According to the Chinese zodiac, 2015 is the year of the Goat. But for us here on the Elephants Never Forget film project, it’s also the year of the Elephant!
This is a busy time for us as we are finally nearing the completion of our film. We’re thrilled to announce that William Shatner is the narrator. We recorded with him in LA before Christmas – here’s a photo from the session. It was an honour to work with such an incredible talent, his amazing voice really brought our story to life and we’re so grateful for his generous support of the elephants.
We’ll have more updates very soon about the upcoming release of “The Elephant Never Forgets” film, which we are very excited about!
But 2015 is the Year of the Elephant for more reasons than just the completion of our film. The demand for ivory products continues to accelerate the killing of African elephants. Thailand, which is one of the primary transit countries in the illegal smuggling of poached ivory from Africa to China – and one of the countries that drives the global ivory trade – must make important changes in its legislation this year. After a decision in 2014 by CITES, Thailand has been given until March 2015 to take action against the illegal ivory trade or it will face trade bans, costing the country over one and a half billion dollars per year.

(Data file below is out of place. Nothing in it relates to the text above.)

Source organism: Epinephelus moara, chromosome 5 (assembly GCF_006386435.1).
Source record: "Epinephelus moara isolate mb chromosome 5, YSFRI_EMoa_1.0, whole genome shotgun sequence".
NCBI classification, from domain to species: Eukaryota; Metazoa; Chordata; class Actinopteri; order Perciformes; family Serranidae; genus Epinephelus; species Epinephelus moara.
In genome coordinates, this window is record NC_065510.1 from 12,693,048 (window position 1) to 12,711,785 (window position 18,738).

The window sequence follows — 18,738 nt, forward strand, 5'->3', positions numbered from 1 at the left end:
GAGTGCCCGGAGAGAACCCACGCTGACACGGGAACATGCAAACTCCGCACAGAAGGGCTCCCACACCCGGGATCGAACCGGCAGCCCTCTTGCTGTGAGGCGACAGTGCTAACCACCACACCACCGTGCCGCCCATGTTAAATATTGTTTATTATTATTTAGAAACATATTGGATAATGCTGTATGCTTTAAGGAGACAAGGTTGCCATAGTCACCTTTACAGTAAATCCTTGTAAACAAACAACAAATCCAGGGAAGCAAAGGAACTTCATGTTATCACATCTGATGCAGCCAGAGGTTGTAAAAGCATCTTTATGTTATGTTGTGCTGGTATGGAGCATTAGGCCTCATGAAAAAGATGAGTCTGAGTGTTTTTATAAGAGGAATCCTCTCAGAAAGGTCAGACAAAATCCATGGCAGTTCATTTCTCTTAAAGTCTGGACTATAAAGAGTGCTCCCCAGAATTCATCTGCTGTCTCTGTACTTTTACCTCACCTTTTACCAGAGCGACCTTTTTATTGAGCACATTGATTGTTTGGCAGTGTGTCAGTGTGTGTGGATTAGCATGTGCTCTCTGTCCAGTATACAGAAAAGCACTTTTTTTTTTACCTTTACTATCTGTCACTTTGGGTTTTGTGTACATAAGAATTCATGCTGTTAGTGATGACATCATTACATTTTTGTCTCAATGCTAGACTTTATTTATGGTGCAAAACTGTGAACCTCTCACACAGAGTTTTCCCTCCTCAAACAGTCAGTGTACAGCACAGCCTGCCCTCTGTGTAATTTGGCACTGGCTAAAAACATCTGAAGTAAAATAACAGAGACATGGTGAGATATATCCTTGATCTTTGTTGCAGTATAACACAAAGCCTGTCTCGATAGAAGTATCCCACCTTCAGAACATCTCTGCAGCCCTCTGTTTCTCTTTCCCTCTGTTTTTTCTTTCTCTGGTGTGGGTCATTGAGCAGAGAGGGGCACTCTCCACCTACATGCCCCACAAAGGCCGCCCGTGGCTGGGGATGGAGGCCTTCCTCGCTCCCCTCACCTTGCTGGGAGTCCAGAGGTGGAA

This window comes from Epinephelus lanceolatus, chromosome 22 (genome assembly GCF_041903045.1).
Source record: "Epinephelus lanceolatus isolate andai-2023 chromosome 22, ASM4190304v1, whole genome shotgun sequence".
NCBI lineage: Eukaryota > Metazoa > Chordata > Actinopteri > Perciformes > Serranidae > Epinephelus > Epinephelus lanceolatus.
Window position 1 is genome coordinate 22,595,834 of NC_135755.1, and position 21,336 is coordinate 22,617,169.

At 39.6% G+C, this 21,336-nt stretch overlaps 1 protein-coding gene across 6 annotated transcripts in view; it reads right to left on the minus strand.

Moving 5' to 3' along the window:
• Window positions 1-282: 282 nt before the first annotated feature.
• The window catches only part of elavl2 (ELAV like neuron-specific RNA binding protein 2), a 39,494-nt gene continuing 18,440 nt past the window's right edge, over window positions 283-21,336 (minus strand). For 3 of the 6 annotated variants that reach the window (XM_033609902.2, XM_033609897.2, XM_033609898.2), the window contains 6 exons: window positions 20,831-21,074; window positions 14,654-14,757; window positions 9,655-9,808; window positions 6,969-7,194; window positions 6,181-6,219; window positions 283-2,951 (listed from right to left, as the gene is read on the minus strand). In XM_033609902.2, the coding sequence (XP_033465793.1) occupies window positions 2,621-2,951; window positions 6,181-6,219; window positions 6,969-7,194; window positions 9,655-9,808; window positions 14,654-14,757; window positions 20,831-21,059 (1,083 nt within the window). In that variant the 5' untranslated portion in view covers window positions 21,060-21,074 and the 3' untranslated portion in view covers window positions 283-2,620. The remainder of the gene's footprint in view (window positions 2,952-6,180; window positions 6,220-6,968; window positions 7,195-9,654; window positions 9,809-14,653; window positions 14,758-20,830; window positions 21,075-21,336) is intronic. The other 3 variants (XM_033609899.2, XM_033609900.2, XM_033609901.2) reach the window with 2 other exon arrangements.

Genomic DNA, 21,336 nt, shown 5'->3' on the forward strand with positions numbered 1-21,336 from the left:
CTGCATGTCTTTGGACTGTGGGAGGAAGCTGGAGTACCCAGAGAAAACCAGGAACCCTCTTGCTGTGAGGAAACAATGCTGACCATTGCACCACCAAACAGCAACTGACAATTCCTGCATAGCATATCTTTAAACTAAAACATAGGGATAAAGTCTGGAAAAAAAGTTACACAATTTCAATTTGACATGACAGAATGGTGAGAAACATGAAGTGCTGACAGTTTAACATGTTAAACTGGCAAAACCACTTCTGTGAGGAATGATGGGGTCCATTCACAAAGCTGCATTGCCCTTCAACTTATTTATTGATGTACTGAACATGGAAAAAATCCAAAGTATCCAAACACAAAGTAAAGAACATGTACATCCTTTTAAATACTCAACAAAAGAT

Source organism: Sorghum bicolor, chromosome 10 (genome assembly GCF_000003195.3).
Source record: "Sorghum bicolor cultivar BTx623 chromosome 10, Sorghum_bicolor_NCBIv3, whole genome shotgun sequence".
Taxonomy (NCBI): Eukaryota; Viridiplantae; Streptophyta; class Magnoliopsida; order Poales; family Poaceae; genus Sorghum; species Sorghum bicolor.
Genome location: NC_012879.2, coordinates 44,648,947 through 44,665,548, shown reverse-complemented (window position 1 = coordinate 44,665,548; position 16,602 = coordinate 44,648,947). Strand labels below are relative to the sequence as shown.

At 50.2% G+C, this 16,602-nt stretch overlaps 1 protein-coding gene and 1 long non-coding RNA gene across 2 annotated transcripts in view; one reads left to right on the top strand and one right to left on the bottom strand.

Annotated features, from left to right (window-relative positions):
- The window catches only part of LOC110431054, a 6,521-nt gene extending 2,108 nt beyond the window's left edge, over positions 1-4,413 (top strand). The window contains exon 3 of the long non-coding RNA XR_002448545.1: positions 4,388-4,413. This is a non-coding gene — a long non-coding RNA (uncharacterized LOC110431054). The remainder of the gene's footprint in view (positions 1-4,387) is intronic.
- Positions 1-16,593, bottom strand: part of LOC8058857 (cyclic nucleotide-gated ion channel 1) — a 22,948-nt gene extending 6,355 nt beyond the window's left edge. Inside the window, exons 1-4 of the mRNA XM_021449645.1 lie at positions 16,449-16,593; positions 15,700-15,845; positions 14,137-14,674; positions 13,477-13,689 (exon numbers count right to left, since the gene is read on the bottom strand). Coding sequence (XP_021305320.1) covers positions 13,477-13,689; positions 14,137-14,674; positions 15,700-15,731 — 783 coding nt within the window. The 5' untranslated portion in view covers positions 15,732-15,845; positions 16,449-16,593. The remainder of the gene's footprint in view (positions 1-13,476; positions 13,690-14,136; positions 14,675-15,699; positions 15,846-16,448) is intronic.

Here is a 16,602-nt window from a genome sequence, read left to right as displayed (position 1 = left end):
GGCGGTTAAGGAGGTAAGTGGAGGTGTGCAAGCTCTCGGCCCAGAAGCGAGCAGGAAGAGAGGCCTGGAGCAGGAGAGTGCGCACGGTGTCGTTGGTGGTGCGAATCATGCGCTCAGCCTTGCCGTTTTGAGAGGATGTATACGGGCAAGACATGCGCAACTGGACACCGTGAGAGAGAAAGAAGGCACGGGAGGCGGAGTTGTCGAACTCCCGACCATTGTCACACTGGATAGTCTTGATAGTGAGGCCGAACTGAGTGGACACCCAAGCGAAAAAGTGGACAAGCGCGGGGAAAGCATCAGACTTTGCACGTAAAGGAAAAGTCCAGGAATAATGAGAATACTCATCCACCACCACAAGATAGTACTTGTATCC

In response to international pressure, Thailand has revised its National Ivory Action Plan and will introduce new laws to regulate the illegal ivory trade. But there is still a long way to go, and much more to be done. Thailand is challenged because it has a “legal” ivory trade, which allows the buying and selling of ivory from captive Thai elephants. Elephant owners are allowed to trim and sell the ivory from their elephants when they are alive, or to carve and sell the tusks after their elephant dies. This is weakly enforced and has enabled the smuggling of African ivory to come into Thailand. While some wildlife protection agencies have urged Thailand to close all its legal domestic ivory shops, others state that a complete ban would force the trade underground – allowing it to flourish, and causing the demand for ivory to increase.
The elephant conservation communities may be divided on this point. But one thing is for certain – ivory should only belong to elephants.
There is hope that new elephant-related legislation in Thailand will make a difference by bringing awareness to people about the realities of the ivory trade and what it means for the future survival of all elephants. Hopefully these milestones will be one of many positive turning points this year in the battle to save elephants around the world.